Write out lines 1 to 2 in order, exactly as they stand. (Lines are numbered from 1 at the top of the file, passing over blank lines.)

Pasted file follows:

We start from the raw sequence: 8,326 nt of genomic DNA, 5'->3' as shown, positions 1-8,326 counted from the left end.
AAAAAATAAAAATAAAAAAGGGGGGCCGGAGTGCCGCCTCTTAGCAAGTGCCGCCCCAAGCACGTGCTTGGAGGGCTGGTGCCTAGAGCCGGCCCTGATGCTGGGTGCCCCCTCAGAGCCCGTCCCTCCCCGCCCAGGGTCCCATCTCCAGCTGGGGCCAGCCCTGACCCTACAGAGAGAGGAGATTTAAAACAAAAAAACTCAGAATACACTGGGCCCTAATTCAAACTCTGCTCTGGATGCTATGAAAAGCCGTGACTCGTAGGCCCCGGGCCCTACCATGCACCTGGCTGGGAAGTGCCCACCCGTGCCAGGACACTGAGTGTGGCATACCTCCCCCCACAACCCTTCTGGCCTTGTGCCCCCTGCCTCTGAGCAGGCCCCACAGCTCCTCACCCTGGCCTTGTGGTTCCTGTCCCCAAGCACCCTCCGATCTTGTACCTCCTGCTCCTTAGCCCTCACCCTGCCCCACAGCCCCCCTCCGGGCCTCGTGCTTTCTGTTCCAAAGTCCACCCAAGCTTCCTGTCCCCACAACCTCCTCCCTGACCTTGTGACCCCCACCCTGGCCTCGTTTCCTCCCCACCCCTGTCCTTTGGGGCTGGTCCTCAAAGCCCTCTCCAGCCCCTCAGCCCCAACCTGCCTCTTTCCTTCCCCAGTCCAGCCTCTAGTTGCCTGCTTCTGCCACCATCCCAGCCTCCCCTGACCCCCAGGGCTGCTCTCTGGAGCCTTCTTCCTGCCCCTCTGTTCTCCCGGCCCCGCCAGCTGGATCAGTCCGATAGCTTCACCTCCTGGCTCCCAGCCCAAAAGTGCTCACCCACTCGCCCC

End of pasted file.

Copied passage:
We start from the raw sequence: 8,326 nt of genomic DNA, 5'->3' as shown, positions 1-8,326 counted from the left end.
AAAAAATAAAAATAAAAAAGGGGGGCCGGAGTGCCGCCTCTTAGCAAGTGCCGCCCCAAGCACGTGCTTGGAGGGCTGGTGCCTAGAGCCGGCCCTGATGCTGGGTGCCCCCTCAGAGCCCGTCCCTCCCCGCCCAGGGTCCCATCTCCAGCTGGGGCCAGCCCTGACCCTACAGAGAGAGGAGATTTAAAACAAAAAAACTCAGAATACACTGGGCCCTAATTCAAACTCTGCTCTGGATGCTATGAAAAGCCGTGACTCGTAGGCCCCGGGCCCTACCATGCACCTGGCTGGGAAGTGCCCACCCGTGCCAGGACACTGAGTGTGGCATACCTCCCCCCACAACCCTTCTGGCCTTGTGCCCCCTGCCTCTGAGCAGGCCCCACAGCTCCTCACCCTGGCCTTGTGGTTCCTGTCCCCAAGCACCCTCCGATCTTGTACCTCCTGCTCCTTAGCCCTCACCCTGCCCCACAGCCCCCCTCCGGGCCTCGTGCTTTCTGTTCCAAAGTCCACCCAAGCTTCCTGTCCCCACAACCTCCTCCCTGACCTTGTGACCCCCACCCTGGCCTCGTTTCCTCCCCACCCCTGTCCTTTGGGGCTGGTCCTCAAAGCCCTCTCCAGCCCCTCAGCCCCAACCTGCCTCTTTCCTTCCCCAGTCCAGCCTCTAGTTGCCTGCTTCTGCCACCATCCCAGCCTCCCCTGACCCCCAGGGCTGCTCTCTGGAGCCTTCTTCCTGCCCCTCTGTTCTCCCGGCCCCGCCAGCTGGATCAGTCCGATAGCTTCACCTCCTGGCTCCCAGCCCAAAAGTGCTCACCCACTCGCCCC